A majority of voters in four states considered to be leaning Republican are in favor of abolishing restrictions in trade, travel, and investment in Cuba, including lifting the embargo against Cuba, according to a poll released Tuesday by the Atlantic Council.
Tennessee, Ohio, Indiana and Iowa, located in the South and Midwest are considered to be more favorable to a Republican ticket for the November 2016, presidential election.
Although 70 percent of those polled in these states consider the U.S. to be on the ‘wrong track,’ 58 percent are in favor of entirely lifting the U.S. trade embargo on Cuba.
Moreover, these "Heartland" voters - around 67 percent - want all travel restrictions to be lifted so Americans can travel as tourists to the island. The poll showed 68 percent of overall voters in the four states approve of diplomatic relations, which were reestablished in July with the opening of U.S. and Cuban embassies.
“You would be hard pressed to find any other Obama administration policy with this much Republican support,” said in a statement Peter Schecter, Director of the Atlantic Council’s Latin America Center.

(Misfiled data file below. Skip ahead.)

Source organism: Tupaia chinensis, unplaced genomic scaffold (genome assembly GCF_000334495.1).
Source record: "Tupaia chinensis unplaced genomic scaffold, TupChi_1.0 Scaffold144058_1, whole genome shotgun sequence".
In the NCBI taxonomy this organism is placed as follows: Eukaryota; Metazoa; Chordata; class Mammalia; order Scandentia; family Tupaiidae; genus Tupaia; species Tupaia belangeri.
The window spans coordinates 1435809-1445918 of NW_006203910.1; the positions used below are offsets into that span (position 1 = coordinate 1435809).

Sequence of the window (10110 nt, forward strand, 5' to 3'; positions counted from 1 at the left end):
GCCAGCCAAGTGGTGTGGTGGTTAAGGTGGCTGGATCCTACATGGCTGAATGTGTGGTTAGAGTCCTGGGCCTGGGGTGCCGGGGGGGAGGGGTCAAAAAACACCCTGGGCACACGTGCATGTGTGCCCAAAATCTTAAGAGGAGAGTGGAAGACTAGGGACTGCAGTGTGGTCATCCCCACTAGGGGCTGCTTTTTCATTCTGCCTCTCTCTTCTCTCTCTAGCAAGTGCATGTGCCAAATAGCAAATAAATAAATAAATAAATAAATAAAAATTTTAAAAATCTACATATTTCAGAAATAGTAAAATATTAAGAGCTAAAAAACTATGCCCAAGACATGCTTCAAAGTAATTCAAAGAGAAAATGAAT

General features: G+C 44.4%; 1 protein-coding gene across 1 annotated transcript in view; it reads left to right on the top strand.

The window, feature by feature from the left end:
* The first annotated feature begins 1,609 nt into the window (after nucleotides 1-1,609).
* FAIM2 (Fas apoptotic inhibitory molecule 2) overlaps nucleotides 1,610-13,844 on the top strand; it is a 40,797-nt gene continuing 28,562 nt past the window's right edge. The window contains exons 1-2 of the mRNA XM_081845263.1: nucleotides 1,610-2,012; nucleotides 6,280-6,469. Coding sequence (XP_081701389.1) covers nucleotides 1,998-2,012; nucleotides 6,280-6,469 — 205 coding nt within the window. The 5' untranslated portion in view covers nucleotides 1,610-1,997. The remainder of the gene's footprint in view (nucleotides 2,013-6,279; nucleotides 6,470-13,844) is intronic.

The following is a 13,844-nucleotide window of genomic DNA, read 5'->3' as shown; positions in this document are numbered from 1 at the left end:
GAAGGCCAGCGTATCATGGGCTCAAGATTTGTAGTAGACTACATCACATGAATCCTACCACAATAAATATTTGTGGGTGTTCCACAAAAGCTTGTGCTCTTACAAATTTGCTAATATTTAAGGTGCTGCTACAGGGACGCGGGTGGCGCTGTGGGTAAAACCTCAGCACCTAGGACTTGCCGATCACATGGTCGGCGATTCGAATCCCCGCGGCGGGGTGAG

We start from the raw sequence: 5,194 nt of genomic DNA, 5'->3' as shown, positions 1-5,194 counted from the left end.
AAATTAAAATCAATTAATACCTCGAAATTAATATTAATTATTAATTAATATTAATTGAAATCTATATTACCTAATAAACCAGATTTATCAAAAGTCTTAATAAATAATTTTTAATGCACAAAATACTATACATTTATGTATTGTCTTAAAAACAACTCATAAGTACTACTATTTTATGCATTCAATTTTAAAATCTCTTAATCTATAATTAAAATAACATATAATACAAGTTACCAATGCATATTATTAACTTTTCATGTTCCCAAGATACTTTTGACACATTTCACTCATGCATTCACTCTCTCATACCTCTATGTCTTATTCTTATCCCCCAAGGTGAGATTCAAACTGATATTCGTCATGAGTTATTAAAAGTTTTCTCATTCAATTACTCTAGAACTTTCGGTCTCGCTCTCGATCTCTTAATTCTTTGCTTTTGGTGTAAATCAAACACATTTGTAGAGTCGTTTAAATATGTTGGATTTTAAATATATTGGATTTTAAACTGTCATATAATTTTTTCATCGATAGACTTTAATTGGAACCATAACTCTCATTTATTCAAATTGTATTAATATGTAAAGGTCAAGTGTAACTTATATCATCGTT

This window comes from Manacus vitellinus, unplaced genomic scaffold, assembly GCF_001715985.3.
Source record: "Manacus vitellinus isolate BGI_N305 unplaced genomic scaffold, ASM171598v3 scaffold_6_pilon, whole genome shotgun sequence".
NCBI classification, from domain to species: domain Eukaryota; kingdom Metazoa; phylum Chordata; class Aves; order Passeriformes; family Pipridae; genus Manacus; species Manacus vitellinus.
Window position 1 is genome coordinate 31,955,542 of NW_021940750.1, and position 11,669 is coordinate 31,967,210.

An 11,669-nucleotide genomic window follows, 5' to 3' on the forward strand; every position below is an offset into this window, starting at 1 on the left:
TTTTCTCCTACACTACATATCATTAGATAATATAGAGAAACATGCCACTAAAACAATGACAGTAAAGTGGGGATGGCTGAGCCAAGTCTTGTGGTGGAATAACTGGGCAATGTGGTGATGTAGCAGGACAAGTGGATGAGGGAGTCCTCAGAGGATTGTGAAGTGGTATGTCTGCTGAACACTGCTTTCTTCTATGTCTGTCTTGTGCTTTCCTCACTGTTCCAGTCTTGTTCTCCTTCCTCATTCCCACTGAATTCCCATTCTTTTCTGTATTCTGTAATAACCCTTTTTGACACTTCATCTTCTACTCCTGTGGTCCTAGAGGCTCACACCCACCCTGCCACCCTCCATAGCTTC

On December 17, 2014 President Barack Obama and Cuban President Raul Castro announced they would normalize relations severed over 50 years ago. Obama has taken executive action to ease the embargo imposed in 1962, but only Congress has the power to completely remove it. Lawmakers in the Republican majority Congress have been resistant to such a move, including New Jersey Democratic U.S. Senator Robert Menendez, who is Cuban American. Two Republican presidential candidates of Cuban origin, Sen. Marco Rubio (Fla) and Ted Cruz (Texas) oppose actions to improve relations with the island.
During recent meetings the Obama administration has pressed Cuba on human rights and political freedom for its citizens in order to persuade Congress for action.
In the U.S., industries related to agriculture can see an impact from trade with the island. Of those polled, 60 percent were convinced lifting the trade embargo would be beneficial to the agricultural industry.
“U.S. agriculture will benefit from a further opening in US-Cuba relations and that is central to the economies of states like Iowa and Indiana,” according to Jason Marczak, Deputy Director of the Atlantic Council’s Latin America Center.
A total of 600 likely voters were questioned for the survey, which was conducted between October 15 and 18 by Republican pollster Glen Bolger. It has an error margin of 4 percent.